Some estate agents said they would purposely not call back black people if the landlord requested (Reuters)
Some estate agents said they would fob off black people if the landlord requested (Reuters)

Estate agents in London admit to discriminating against black people looking for a home in the private rental market, an undercover sting has revealed.

During a BBC Inside Out investigation, 10 letting agents in north-west London said they would be willing to comply with landlords' demands not to let property to African-Caribbean people.

Speaking to an undercover reporter, all 10 said while they could not openly bar black people, they could use underhand methods which would prevent them from renting the flat, including not calling them back or pretending it was already under offer.

One letting agent adds that virtually all of their landlords do not want to let their properties to Afro-Caribbean or "troublesome people".

During the programme, one black researcher is denied a viewing at a property, while his white counterpart was shown around.

It is illegal for businesses to refuse to provide a service based on ethnicity under the Equality Act 2010.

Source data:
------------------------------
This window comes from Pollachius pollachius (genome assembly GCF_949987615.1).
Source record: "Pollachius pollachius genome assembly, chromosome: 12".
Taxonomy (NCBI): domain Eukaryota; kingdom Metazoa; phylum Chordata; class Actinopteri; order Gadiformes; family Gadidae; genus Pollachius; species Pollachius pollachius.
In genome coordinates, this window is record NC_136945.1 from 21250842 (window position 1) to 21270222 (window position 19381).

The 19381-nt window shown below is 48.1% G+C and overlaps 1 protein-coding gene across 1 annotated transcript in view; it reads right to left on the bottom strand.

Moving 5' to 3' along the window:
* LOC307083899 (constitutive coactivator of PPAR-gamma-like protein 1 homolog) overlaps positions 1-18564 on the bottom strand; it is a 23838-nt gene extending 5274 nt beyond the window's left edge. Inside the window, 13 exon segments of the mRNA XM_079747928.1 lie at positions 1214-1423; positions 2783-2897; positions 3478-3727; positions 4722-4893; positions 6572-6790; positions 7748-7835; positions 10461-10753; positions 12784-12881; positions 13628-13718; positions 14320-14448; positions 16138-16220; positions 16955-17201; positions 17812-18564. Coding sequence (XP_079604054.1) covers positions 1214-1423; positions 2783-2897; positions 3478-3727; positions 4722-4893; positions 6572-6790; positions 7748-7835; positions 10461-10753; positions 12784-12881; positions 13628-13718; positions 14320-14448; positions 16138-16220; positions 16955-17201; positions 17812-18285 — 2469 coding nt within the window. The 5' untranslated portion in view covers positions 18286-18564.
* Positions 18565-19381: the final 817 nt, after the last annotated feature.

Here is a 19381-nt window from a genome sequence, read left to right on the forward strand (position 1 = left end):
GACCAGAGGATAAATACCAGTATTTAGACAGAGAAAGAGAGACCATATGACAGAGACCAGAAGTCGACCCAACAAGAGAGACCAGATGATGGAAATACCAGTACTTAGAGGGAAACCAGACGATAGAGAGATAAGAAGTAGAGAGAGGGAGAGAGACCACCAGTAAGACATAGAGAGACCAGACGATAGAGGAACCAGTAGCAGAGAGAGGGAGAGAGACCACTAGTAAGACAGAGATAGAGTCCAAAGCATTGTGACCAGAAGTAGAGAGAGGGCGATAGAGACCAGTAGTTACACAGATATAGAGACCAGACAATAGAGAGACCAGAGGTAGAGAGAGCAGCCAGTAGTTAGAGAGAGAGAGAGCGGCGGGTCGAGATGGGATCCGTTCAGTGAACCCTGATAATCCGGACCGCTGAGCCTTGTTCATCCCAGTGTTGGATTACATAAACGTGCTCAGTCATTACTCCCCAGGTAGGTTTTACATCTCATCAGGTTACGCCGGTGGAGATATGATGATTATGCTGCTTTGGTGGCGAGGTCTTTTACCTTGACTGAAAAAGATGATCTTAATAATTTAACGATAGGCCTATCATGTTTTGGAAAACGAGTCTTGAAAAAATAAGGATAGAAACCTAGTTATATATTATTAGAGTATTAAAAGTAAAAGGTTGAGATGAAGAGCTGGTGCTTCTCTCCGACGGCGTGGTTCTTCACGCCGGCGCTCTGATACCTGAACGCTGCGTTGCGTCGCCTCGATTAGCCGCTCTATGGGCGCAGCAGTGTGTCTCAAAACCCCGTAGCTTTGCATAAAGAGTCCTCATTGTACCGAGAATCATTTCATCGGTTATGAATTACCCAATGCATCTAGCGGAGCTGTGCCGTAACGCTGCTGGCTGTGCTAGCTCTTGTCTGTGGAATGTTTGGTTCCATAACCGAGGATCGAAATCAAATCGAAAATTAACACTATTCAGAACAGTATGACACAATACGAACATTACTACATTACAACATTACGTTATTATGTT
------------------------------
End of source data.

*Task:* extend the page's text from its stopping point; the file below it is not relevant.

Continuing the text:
The programme-makers attempted to show how agents descriminate by letting a three-bedroom flat in north Kensington.

One lettings manager at A to Z Property Services, in Dollis Hill, was filmed saying: "We cannot be shown discriminating against a community. But obviously we've got our ways around that.

"99% of my landlords don't want Afro-Caribbeans or any troublesome people."

The lettings manager at National Estate Agents, Willesden, added: "When someone [African-Caribbean] comes in, we won't advise them of this property.

"Even if it does get [asked about] we make up an excuse, to be honest with you."

Inside Out London producer Guy Lynn explained how this problem may occur across the UK. He said: "I spoke to lawyers, letting agents, landlords, they all said that this was something that was incredibly easy and very common for letting agents to do and particularly at the moment, in a landlord's market.

"Many of them seemed to think it was OK because they were hiding behind the 'I got asked to do it' argument. We focused on a section of west London, but numerous other reports and stories came through to me that this is a problem that is taking place across the UK."

Rob Berkeley, director of race equality think-tank Runnymede, said: "It's shocking that in 2013 outright racism is stopping people from finding a home.

"Many people think the days of landlords hanging 'No Blacks' signs outside properties are long gone - but discrimination clearly still exists."

Inside Out London will be broadcast on Monday (14 October) on BBC 1 at 7.30pm.